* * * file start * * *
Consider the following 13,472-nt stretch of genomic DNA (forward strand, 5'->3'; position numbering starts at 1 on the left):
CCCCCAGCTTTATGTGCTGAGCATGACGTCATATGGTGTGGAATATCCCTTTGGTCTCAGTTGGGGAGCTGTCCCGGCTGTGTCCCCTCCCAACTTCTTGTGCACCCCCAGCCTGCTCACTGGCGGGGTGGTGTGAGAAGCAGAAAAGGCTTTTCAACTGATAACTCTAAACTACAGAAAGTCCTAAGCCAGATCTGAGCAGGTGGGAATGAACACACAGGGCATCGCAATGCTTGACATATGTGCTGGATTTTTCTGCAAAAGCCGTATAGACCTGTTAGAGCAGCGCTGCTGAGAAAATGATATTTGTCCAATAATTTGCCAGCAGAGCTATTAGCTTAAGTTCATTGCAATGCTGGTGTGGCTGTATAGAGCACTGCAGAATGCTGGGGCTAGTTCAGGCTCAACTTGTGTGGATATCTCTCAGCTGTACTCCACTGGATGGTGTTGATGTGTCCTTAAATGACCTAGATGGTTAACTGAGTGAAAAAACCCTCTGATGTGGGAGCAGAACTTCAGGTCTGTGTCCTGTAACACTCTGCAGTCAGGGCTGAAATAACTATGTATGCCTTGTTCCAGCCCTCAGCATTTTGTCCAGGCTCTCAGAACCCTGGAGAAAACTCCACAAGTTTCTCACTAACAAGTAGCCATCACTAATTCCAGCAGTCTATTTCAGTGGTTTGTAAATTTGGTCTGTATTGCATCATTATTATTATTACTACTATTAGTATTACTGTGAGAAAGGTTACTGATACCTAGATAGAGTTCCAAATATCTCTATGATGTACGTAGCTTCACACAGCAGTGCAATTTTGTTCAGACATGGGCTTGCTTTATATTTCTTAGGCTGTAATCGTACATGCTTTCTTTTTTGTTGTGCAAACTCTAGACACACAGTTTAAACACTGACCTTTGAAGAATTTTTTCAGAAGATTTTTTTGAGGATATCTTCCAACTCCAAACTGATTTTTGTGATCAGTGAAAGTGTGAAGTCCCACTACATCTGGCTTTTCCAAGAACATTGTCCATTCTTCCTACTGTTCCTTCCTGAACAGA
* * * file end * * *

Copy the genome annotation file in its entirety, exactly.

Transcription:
Consider the following 13,472-nt stretch of genomic DNA (forward strand, 5'->3'; position numbering starts at 1 on the left):
CCCCCAGCTTTATGTGCTGAGCATGACGTCATATGGTGTGGAATATCCCTTTGGTCTCAGTTGGGGAGCTGTCCCGGCTGTGTCCCCTCCCAACTTCTTGTGCACCCCCAGCCTGCTCACTGGCGGGGTGGTGTGAGAAGCAGAAAAGGCTTTTCAACTGATAACTCTAAACTACAGAAAGTCCTAAGCCAGATCTGAGCAGGTGGGAATGAACACACAGGGCATCGCAATGCTTGACATATGTGCTGGATTTTTCTGCAAAAGCCGTATAGACCTGTTAGAGCAGCGCTGCTGAGAAAATGATATTTGTCCAATAATTTGCCAGCAGAGCTATTAGCTTAAGTTCATTGCAATGCTGGTGTGGCTGTATAGAGCACTGCAGAATGCTGGGGCTAGTTCAGGCTCAACTTGTGTGGATATCTCTCAGCTGTACTCCACTGGATGGTGTTGATGTGTCCTTAAATGACCTAGATGGTTAACTGAGTGAAAAAACCCTCTGATGTGGGAGCAGAACTTCAGGTCTGTGTCCTGTAACACTCTGCAGTCAGGGCTGAAATAACTATGTATGCCTTGTTCCAGCCCTCAGCATTTTGTCCAGGCTCTCAGAACCCTGGAGAAAACTCCACAAGTTTCTCACTAACAAGTAGCCATCACTAATTCCAGCAGTCTATTTCAGTGGTTTGTAAATTTGGTCTGTATTGCATCATTATTATTATTACTACTATTAGTATTACTGTGAGAAAGGTTACTGATACCTAGATAGAGTTCCAAATATCTCTATGATGTACGTAGCTTCACACAGCAGTGCAATTTTGTTCAGACATGGGCTTGCTTTATATTTCTTAGGCTGTAATCGTACATGCTTTCTTTTTTGTTGTGCAAACTCTAGACACACAGTTTAAACACTGACCTTTGAAGAATTTTTTCAGAAGATTTTTTTGAGGATATCTTCCAACTCCAAACTGATTTTTGTGATCAGTGAAAGTGTGAAGTCCCACTACATCTGGCTTTTCCAAGAACATTGTCCATTCTTCCTACTGTTCCTTCCTGAACAGA